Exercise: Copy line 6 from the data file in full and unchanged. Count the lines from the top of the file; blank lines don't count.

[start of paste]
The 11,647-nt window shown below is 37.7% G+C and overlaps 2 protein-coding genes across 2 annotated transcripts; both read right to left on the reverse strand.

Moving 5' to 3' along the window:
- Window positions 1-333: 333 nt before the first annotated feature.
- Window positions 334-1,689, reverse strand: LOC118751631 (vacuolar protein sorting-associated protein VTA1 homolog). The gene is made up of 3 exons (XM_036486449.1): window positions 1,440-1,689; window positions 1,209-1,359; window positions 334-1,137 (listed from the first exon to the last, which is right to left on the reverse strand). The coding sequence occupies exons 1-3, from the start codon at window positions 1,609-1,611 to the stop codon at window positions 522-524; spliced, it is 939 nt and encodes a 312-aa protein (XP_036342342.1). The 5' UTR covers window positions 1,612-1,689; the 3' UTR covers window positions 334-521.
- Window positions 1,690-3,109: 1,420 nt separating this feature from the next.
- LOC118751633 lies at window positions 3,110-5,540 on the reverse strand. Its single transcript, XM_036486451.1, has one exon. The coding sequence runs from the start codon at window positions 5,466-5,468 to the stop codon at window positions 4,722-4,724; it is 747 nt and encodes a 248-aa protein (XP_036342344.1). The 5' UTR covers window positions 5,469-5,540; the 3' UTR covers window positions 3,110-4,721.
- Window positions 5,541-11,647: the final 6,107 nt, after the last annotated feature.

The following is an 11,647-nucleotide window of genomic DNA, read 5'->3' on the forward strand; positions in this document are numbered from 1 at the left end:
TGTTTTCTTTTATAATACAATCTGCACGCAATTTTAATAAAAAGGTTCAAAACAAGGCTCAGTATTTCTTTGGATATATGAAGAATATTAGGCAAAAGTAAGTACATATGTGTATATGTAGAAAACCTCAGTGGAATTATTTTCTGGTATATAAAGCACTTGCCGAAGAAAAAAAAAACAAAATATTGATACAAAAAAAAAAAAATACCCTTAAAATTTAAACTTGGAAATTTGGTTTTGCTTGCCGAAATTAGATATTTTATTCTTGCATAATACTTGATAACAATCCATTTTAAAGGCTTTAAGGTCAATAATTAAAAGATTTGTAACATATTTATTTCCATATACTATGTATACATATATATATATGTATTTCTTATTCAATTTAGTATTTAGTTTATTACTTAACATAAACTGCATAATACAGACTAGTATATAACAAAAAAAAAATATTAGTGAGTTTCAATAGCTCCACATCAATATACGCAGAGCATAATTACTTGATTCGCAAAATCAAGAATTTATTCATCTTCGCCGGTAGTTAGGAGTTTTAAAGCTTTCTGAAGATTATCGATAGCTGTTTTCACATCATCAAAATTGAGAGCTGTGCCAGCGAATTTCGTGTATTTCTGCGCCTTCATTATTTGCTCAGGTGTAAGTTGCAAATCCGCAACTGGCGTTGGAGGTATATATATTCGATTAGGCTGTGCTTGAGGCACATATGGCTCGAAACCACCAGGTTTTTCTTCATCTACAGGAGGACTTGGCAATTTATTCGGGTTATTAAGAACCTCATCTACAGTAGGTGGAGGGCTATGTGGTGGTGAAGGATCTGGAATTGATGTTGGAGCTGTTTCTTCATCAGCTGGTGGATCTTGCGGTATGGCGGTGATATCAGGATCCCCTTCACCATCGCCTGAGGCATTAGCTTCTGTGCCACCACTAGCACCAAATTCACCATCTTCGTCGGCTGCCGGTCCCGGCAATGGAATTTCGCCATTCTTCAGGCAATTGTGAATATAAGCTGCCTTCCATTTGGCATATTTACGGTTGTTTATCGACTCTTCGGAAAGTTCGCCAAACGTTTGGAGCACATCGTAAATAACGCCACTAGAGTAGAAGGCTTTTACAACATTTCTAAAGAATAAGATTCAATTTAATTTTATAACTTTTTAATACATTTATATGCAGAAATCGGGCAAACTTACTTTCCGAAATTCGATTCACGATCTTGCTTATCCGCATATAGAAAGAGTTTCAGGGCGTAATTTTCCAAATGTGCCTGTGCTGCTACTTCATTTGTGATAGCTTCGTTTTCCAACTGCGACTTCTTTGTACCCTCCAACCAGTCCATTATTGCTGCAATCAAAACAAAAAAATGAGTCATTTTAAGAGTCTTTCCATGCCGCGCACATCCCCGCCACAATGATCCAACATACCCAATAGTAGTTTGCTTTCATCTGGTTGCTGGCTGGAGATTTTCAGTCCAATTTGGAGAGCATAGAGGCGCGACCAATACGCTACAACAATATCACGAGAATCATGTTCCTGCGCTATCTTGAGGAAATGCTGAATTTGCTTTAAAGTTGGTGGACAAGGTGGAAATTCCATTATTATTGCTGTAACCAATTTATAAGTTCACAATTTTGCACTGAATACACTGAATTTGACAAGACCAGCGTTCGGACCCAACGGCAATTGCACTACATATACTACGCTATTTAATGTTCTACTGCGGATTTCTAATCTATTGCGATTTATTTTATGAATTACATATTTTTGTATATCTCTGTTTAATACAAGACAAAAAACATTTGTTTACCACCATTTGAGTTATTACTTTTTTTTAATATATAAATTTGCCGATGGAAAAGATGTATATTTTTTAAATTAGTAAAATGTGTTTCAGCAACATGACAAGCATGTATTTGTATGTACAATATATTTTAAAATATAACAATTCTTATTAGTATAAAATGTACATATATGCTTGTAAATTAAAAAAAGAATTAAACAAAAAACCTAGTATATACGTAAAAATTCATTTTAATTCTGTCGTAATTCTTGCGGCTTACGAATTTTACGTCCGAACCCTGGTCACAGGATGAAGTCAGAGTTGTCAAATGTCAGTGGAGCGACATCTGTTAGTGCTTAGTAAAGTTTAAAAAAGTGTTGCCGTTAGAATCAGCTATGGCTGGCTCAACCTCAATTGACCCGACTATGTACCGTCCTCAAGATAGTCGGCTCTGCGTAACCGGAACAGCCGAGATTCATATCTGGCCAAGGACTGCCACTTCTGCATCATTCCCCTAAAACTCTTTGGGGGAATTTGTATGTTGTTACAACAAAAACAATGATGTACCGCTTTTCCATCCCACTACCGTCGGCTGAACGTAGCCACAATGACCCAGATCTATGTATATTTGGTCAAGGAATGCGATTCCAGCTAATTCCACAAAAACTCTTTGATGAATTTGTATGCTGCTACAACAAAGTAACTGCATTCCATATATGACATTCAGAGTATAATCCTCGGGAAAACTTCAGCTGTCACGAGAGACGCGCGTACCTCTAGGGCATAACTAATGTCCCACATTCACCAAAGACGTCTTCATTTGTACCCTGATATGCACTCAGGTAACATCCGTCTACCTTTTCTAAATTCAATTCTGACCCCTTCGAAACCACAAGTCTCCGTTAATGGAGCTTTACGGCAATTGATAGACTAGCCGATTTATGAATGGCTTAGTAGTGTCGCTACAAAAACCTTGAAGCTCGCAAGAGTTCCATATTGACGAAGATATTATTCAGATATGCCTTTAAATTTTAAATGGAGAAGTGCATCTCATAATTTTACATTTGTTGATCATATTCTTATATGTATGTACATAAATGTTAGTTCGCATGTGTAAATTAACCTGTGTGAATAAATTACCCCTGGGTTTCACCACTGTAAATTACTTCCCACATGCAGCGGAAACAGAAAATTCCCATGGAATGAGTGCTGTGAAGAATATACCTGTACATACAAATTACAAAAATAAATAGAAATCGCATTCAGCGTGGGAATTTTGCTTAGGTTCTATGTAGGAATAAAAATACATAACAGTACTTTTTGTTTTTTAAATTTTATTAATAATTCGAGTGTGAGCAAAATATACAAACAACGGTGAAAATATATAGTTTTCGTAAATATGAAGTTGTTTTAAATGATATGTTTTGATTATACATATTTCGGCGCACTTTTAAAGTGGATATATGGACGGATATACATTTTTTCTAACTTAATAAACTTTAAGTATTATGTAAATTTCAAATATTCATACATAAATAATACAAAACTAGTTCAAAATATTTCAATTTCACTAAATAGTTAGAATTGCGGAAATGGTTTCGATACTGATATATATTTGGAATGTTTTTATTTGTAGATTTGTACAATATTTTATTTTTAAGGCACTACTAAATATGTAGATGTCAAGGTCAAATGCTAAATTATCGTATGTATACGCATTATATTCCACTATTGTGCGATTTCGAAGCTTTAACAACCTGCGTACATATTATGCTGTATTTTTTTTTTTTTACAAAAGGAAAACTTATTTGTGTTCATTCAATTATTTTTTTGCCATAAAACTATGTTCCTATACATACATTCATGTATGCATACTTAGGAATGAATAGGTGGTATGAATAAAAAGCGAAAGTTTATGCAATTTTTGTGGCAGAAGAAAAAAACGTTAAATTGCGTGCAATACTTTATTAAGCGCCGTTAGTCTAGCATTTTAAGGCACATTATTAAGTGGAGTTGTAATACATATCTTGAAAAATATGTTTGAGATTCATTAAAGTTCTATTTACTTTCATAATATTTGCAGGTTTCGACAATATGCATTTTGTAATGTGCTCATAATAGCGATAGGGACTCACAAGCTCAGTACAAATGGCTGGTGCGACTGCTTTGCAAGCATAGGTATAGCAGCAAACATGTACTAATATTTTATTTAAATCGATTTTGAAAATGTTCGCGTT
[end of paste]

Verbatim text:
- LOC118751633 lies at window positions 3,110-5,540 on the reverse strand. Its single transcript, XM_036486451.1, has one exon. The coding sequence runs from the start codon at window positions 5,466-5,468 to the stop codon at window positions 4,722-4,724; it is 747 nt and encodes a 248-aa protein (XP_036342344.1). The 5' UTR covers window positions 5,469-5,540; the 3' UTR covers window positions 3,110-4,721.